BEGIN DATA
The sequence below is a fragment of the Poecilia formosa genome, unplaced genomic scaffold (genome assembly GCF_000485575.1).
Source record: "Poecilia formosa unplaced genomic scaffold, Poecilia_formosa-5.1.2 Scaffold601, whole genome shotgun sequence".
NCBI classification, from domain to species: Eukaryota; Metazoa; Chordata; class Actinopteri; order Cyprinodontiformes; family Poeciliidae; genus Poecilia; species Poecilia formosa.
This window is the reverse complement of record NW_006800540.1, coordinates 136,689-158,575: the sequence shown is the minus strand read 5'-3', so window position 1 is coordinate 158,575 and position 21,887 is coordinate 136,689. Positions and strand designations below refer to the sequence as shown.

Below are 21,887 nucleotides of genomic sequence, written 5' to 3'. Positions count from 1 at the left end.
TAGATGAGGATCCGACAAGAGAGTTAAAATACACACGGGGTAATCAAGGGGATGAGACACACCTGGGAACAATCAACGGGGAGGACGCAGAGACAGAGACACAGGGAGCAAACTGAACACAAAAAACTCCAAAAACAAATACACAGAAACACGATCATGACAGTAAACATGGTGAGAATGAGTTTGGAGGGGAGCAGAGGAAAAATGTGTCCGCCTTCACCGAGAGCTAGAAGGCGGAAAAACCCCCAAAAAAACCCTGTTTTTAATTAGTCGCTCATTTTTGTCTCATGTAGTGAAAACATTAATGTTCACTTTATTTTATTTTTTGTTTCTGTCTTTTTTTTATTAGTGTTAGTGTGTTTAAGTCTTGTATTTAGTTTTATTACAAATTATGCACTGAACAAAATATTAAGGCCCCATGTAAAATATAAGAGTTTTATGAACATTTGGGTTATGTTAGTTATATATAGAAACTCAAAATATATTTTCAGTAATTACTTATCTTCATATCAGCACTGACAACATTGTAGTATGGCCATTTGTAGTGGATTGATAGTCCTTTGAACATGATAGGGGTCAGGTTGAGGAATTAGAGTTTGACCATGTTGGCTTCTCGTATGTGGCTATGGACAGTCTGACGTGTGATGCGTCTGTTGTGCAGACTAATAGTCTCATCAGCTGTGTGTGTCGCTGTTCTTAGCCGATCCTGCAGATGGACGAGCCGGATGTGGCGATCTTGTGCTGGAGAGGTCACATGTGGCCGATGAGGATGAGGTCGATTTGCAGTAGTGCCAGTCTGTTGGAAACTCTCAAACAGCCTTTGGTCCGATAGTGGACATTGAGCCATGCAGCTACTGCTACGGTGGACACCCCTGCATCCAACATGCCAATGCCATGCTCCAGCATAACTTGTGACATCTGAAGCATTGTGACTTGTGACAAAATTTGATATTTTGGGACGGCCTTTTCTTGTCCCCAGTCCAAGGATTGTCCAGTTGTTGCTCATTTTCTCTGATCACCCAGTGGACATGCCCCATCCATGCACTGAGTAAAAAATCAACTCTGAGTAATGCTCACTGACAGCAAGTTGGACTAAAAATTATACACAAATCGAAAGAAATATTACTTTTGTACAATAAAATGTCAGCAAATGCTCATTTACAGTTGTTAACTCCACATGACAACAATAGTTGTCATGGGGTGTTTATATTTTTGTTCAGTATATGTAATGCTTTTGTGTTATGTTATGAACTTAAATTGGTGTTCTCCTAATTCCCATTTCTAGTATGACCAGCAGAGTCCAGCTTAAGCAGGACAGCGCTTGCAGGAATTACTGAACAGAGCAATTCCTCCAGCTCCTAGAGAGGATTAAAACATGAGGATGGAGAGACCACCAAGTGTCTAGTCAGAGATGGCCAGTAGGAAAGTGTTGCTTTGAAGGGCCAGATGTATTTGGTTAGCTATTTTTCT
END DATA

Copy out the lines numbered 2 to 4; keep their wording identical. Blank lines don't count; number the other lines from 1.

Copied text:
Source record: "Poecilia formosa unplaced genomic scaffold, Poecilia_formosa-5.1.2 Scaffold601, whole genome shotgun sequence".
NCBI classification, from domain to species: Eukaryota; Metazoa; Chordata; class Actinopteri; order Cyprinodontiformes; family Poeciliidae; genus Poecilia; species Poecilia formosa.
This window is the reverse complement of record NW_006800540.1, coordinates 136,689-158,575: the sequence shown is the minus strand read 5'-3', so window position 1 is coordinate 158,575 and position 21,887 is coordinate 136,689. Positions and strand designations below refer to the sequence as shown.